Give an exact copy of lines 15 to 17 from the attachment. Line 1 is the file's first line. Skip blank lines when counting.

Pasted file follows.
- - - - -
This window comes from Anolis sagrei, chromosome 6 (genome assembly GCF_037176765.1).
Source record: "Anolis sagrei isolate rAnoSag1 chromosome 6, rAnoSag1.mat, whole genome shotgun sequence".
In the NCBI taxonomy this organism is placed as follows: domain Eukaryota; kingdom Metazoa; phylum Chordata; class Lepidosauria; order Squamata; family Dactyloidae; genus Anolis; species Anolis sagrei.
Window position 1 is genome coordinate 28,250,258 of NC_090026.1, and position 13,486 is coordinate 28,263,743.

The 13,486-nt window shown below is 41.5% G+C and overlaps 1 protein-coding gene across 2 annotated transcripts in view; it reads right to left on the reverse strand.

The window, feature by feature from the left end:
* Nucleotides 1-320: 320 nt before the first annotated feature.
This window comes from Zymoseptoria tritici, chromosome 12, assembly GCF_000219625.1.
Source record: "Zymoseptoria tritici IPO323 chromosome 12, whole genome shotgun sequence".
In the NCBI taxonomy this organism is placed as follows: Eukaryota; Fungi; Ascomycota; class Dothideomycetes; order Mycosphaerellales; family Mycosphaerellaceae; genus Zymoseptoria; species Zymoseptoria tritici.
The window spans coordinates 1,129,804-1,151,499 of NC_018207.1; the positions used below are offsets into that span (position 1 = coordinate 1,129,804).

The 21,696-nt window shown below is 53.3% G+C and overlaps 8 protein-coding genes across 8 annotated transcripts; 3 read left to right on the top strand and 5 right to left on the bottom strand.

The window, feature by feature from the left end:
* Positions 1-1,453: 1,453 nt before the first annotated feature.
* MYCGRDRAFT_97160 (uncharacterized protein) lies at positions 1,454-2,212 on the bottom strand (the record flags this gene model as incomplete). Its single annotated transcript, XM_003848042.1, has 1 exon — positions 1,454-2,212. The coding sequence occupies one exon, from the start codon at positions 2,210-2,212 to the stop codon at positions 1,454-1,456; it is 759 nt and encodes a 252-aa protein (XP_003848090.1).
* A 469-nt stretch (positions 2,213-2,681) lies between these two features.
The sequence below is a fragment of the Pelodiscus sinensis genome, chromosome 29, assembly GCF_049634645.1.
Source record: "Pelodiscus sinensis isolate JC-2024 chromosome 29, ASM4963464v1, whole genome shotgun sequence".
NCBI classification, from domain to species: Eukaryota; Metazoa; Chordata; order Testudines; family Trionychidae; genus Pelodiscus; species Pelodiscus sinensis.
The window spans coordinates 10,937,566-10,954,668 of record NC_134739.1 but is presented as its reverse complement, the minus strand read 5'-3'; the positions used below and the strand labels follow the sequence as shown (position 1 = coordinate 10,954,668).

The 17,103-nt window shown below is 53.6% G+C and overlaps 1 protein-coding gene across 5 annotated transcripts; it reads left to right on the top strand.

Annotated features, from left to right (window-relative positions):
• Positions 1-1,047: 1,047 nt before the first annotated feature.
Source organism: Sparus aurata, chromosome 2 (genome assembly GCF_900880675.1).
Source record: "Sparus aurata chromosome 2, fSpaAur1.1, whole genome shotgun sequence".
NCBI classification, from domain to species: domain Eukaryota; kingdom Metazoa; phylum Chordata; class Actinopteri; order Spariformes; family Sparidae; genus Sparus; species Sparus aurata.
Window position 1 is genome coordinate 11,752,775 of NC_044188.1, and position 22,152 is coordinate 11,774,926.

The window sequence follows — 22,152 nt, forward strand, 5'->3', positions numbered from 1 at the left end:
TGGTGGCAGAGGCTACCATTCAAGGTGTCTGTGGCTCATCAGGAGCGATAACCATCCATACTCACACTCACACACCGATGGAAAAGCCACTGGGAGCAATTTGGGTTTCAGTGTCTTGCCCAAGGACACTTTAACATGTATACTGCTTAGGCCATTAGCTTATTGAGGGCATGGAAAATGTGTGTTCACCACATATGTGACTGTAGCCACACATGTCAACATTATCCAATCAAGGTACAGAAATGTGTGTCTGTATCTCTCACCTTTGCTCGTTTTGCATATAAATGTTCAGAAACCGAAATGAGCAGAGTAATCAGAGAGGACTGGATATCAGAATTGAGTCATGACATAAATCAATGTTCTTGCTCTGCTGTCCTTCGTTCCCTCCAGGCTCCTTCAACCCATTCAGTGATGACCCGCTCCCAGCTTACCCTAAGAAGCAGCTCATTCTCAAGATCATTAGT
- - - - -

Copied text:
* MYCGRDRAFT_97160 (uncharacterized protein) lies at positions 1,454-2,212 on the bottom strand (the record flags this gene model as incomplete). Its single annotated transcript, XM_003848042.1, has 1 exon — positions 1,454-2,212. The coding sequence occupies one exon, from the start codon at positions 2,210-2,212 to the stop codon at positions 1,454-1,456; it is 759 nt and encodes a 252-aa protein (XP_003848090.1).
* A 469-nt stretch (positions 2,213-2,681) lies between these two features.
The sequence below is a fragment of the Pelodiscus sinensis genome, chromosome 29, assembly GCF_049634645.1.